I’m a pretty good appellate attorney, but I’m not good enough to win an appeal with a lousy trial court record. And I’m stuck with what the trial lawyer gives me. I’m not allowed to add any evidence or documents to it.
It’s up to you, the trial attorney, to make sure that your appellate lawyer gets a record that allows him to preserve your victory or overturn your loss.
So here are some tips to keep in mind before, during, and right after trial.
I know that you have more important things on your mind when you are preparing for trial, so I’ll keep this short and sweet. For more detail on these issues, see Witkin, Rutter Group, or CEB.
But please take a few moments to think about these things before you try a case.
Order a Court Reporter
Court reporters earn their livings in two ways. They receive a daily fee for showing up in court and transcribing what is said. And if a party wants a written transcript of what was said, that party pays the court reporter to prepare the transcript.
Years ago, the courts took care of the daily fee. But that ended when the government budget crisis hit the courts. Now, in most courts, no court reporter will show up in court unless a party has arranged for this – and has agreed to pay the daily fee. Rule of Court 2.956(c).
So call a court reporter directly and make the arrangement well before any hearing or trial.
If you win the case, the court reporter’s fees are recoverable costs. Code of Civil Procedure § 1033.5(a)(11).
Do not try to save a few bucks by not arranging for a court reporter. If the case is worth trying, it’s worth having a court reporter.
If you appeal with no reporter’s transcript, the appellate court will presume just about everything against you unless you provide them with a record of what happened at trial.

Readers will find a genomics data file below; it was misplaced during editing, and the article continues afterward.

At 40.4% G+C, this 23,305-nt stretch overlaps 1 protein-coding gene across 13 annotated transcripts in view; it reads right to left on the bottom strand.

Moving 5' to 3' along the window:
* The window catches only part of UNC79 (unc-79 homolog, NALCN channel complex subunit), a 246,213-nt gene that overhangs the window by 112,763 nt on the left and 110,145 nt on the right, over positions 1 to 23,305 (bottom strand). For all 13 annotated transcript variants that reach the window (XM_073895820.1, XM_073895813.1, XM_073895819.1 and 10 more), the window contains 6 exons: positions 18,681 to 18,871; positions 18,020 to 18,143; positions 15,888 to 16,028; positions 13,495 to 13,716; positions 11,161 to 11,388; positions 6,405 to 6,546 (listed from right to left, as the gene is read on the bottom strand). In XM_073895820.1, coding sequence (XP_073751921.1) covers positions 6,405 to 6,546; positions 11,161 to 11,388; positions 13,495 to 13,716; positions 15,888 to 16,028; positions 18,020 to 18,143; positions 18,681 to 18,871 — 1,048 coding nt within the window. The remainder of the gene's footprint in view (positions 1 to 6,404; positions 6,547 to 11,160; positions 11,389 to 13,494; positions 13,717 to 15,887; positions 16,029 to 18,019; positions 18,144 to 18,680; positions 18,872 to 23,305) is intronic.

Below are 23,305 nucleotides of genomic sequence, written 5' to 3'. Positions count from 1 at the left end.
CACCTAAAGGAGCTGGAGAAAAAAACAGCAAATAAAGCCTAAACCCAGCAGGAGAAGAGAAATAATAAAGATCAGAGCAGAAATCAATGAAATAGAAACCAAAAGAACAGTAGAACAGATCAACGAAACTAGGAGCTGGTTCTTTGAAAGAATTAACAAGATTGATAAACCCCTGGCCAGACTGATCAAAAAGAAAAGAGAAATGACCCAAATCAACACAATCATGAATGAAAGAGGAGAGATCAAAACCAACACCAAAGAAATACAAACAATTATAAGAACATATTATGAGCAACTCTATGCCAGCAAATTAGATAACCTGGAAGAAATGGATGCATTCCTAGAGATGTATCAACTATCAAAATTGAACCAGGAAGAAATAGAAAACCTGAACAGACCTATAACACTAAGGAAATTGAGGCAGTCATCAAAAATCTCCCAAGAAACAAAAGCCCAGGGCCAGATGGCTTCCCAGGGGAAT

There are alternatives. It’s possible to reconstruct what happened via an “agreed statement”, where you and your opponent agree on what the testimony and other evidence showed. This is a very weak substitute for a reporter’s transcript, because your opponent is likely to be uncooperative. Another possibility is a “settled statement”, where the trial judge establishes what happened at trial. As this is the judge you are trying to get reversed, she too might be less than cooperative in giving you a summary of the evidence in a favorable way.
To be able to show the appellate court exactly what happened in the trial court, order a court reporter.
Be sure to have a court reporter present for every hearing that might possibly raise an issue for appeal. This includes hearings on in limine motions and procedural issues.
Voir dire? That rarely comes up in appeals, so most attorneys do not have a court reporter present for voir dire. But if the case is big enough, do it. You never know.
Having the court reporter in court does no good if the court reporter is not taking down what is said. So make sure the court reporter transcribes what is said at side-bar conferences, discussions in the judge’s chambers, and the like. Some judges might resist, as this takes a bit more time (and some judges don’t like being watched by appellate courts). Tell her (politely) that you would like the court reporter to be present because important issues might be discussed and ruled upon. At least insist that the court put its rulings on the record the side-bar or chambers discussion.
Objecting to Your Opponent’s Evidence
When you object, you must state all grounds for your objection. Evidence Code § 353(a). Don’t argue, and only a word or two (“hearsay”, or “beyond his expertise”) is needed.
Any ground not stated is waived on appeal. Evidence Code § 353(a). Appellate courts strictly enforce this rule, so when in doubt, be sure to mention a ground.
Resisting Objections to Your Evidence
If the judge sustains an objection to your evidence, make an offer of proof. Simply tell the judge – on the record, but out of the jury’s presence – what the witness or document would have said. Evidence Code § 354(a) requires an offer of proof to include the “substance, purpose, and relevance” of the evidence.
Failure to make an offer of proof waives the right to a new trial or to appeal based on the erroneous exclusion of your evidence. Evidence Code § 354(a).
The law does not require you to include in your offer of proof a showing of the materiality of the evidence, i.e., how important it is to the outcome of the case. But do it anyway, because it will help your appellate lawyer show that the judge’s erroneous ruling was prejudicial – which we need to show in order to get a reversal for that error.
by M.A.T. Legal Director Myron Moskovitz